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In the 1970s You Could Have Owned a Four-Door Corvette

From the Archives: America!

Drew Hardin Nov 28, 2016
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“What else would you call this four-door version of the country’s only mass-produced sports car?”

That question opened Jim McCraw’s Feb. 1979 Motor Trend story on this, um, shall we say, unusual Corvette conversion done by California Custom Coach (CCC), a Southern California builder of fiberglass Auburn Boattail replicas and other specialty cars.

(It was the ’70s, folks. There was a lot of plastic fantastic weirdness going on in what was then called the “replicar industry.”)

“Starting with a new Corvette, CCC literally cuts the car in half and stretches it 30 inches,” McCraw explained, “rejoining the frame halves with a solid steel insert that plugs into the frames and is welded to both for rigidity.” The floor was made from steel, to which was installed a second set of Vette bucket seats. The rear cargo area was retained.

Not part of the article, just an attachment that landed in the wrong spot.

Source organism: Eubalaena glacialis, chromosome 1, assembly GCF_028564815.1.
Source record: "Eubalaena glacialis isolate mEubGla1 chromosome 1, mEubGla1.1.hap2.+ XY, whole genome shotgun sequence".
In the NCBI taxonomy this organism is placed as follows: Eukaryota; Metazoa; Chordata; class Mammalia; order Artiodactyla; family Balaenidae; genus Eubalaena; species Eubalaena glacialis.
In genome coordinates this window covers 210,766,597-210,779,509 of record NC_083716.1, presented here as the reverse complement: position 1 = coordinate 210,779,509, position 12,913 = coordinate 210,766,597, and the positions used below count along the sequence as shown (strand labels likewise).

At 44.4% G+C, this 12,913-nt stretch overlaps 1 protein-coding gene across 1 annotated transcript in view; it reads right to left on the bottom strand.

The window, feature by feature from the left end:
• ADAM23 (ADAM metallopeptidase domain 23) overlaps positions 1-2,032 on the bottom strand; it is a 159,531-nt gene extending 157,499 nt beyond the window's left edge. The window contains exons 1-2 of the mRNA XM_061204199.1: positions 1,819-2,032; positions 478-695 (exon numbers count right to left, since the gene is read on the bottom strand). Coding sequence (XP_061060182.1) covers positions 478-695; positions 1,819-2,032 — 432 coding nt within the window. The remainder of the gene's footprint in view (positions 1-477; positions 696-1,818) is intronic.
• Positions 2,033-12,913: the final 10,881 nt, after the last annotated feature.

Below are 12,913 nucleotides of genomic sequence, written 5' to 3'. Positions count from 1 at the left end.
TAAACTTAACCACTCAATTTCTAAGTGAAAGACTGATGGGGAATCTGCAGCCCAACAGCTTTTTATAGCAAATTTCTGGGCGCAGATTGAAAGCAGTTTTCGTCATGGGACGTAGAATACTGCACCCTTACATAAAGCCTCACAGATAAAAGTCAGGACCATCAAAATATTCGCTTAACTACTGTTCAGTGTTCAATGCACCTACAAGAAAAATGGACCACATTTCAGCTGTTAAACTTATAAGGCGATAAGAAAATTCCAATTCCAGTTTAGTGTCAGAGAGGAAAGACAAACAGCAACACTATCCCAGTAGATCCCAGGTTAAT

1979 Chevrolet Four Door Corvette 2/2

To ease servicing the car, CCC used as many stock Corvette components as possible in modifying the front doors and fabricating the rears (though the door handles were “changed from stock to Malibu mechanisms, which are infinitely easier to operate than Corvette latches,” said McCraw). Passengers sat beneath “a solid steel targa hoop with modified Corvette T-top sections and modified skins.”

The conversion added some 500 pounds to the Vette’s weight, and you’d think that the extra heft and length would have had a negative impact on the car’s ride and handling. But McCraw said “the additional wheelbase and weight seem to have smoothed out the ride considerably, at least on the prototype,” which kept the Vette’s stock suspension components. “The car is difficult to maneuver in tight quarters and in parking situations, but on the road it feels stable, tight and quiet.” The car’s 195hp 350 V-8 had “no problem” with the stretched Vette’s extra weight.

When McCraw wrote his story, CCC planned on producing 10 cars a month, sold through Chevrolet dealers “at approximately $35,000 each, exclusive of optional equipment.” Back in 1979 new Vettes were selling for less than half of that, which may explain why just six of these America conversions were built.



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